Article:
Damien Jalet has travelled the world, infusing his dance with images of the myths, religions, and rituals of each country that he visits, and reflecting the conflict between body and mind in the dance. Kohei Nawa explores materials and techniques through his sculptures and installations that communicate an organic world view while successfully combining image and materiality.
As the basic concept for this part of their collaborative project, Jalet and Nawa chose "vessel"—the background to everything that is subsumed by life and death, and the cycles of earth and life. Incorporating into the stage design a breadth of physical properties that extends to gases, liquids, and solids, they attempt to create a dynamic merger between the stage and the bodies of the dancers as they constantly transform their figures.
The distinctive "headless" poses hide the head, conferring anonymity by concealing gender and identity and hinting at the existence of some non-human entity. The world view painted by this sculptural dance transcends the genre of performing art, and bears the promise of further extension into different fields.
Choreography : Damien Jalet
Set Design : Kohei Nawa
Music : Marihiko Hara（Special guest: Ryuichi Sakamoto）
Light Design : Yukiko Yoshimoto
Dance : Mirai Moriyama, Aimilios Arapoglou, Nobuyoshi Asai, Jun Morii, Mayumu Minakawa, Naoko Tozawa, Nicola Leahey
Technical Director : So Ozaki
Technician : Masato Kodama, Reo Nukumizu (SANDWICH Inc.)
Project Manager : Noriko Horie
Support : Grand Marble
“Vessel is a masterpiece"
“Vessel has been the standout performance work of the Festival for me – one of those pieces that redefine what you thought was humanly (or inhumanly) possible onstage.”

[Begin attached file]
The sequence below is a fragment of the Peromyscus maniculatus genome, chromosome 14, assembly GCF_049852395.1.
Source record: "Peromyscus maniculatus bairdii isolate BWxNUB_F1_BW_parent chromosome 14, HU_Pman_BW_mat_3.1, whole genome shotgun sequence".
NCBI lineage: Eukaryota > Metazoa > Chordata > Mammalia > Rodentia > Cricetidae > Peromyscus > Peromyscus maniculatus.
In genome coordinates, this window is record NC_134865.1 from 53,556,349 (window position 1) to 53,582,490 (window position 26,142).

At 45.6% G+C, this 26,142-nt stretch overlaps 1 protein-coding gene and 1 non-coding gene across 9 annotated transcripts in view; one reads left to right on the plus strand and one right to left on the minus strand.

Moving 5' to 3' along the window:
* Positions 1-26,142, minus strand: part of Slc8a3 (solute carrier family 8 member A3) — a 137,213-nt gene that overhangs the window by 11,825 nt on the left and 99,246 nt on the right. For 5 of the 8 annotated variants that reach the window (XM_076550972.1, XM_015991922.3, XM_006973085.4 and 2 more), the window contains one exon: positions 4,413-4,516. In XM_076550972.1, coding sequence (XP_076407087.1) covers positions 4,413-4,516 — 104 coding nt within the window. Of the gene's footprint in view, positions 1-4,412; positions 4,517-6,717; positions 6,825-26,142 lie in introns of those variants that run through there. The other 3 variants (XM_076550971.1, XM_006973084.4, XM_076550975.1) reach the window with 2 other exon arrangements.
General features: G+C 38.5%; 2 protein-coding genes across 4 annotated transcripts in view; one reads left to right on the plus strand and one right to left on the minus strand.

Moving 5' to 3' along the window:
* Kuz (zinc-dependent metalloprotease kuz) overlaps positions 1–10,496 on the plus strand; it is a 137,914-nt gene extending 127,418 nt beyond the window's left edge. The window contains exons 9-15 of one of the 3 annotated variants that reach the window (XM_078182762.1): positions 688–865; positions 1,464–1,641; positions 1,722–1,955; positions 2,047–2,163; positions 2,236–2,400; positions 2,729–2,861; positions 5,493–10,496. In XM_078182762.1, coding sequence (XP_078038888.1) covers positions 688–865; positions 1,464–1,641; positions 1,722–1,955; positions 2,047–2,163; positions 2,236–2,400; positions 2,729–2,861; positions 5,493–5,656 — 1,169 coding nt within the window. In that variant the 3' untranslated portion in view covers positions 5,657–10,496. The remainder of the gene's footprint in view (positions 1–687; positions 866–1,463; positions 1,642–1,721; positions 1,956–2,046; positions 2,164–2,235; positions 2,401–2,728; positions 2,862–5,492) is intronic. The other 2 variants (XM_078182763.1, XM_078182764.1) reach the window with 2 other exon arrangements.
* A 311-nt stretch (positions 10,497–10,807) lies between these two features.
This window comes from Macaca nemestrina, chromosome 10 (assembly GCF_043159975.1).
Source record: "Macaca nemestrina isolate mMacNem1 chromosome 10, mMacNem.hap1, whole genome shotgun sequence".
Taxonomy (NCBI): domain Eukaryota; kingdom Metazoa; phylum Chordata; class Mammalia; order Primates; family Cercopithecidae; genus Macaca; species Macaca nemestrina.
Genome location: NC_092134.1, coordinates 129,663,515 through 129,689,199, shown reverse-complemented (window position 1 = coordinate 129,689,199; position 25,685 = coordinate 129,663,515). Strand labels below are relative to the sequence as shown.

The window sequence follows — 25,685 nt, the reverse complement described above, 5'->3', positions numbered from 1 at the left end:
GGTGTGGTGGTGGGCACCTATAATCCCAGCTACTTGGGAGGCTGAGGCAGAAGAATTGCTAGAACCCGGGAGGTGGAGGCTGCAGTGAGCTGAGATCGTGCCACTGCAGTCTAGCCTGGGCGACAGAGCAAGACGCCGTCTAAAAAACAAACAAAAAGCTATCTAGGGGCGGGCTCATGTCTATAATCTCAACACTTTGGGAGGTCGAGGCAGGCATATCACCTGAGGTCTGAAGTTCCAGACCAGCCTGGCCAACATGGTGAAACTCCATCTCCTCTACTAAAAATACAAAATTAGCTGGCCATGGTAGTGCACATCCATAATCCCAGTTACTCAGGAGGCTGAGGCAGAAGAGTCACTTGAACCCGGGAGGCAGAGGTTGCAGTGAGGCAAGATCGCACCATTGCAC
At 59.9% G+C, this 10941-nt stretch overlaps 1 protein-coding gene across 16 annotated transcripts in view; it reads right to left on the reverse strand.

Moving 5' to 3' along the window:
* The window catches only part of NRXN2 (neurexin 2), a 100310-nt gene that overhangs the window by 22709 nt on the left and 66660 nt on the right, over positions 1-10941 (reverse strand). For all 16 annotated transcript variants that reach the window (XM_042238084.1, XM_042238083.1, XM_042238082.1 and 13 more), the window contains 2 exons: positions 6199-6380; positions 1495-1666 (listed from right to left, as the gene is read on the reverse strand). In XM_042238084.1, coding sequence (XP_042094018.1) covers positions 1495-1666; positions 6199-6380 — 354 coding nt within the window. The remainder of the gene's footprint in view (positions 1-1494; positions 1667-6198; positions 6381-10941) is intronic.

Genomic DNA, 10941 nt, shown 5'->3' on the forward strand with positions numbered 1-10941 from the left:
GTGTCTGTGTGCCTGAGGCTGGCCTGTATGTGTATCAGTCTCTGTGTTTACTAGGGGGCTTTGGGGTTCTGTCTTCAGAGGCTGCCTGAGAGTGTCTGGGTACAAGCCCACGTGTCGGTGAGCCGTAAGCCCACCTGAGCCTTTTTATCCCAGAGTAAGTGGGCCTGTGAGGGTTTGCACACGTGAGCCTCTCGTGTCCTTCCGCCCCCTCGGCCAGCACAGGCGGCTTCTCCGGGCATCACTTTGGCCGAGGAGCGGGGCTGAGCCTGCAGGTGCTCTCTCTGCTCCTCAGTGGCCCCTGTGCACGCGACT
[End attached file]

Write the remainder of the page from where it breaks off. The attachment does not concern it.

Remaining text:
The Daily Review
« ***** Jalet has brought another dimension to dance. The dancers’ physicality is extraordinary. The collaborators tell us in the program notes that “their aim was to fuse sculpture and dance”. In this they have succeeded beyond measure. Congratulations.”
« Nothing can prepare you for this...As the bodies straddle and hold, evolving into a series of increasingly complex forms, the audience is transfixed.... Masterful and wonderfully weird. We filed out of the theatre, spent.»
« the imagination may not have stretched to this... Jalet’s fortuitous meeting with Nawa and their subsequent collaboration has created a visually stunning and innovative masterclass for choreographers, dancers and sculptors. As for the awe-struck audience, we will hereafter look at the human form, and sculpture, in a more enriching way.” »
« Vessel impressively unites the differing creative disciplines, ideas and experiences in a unique, sixty-minute, visceral synergy of intriguing complexity and imagination. »
“By the end of the performance I was convinced it was unlike anything else in the world.. a uniquely compelling coalescence of artforms that will be imprinted in my mind for years to come....”.”
« In this quiet but mesmerising work, Jalet and Nawa have enabled the body to take primacy.
Vessel is a must-see »
The West Australian
« Like sculptures brought to life these
forms begin to unfold,unravel and blossom.
These bodies blur the lines of identity, of gender, of race and even of species.
The dancers are mesmerising throughout.
I’m not sure where Vessel took me, but it’s definitely somewhere I have never been before......”
Sunday times / Perth now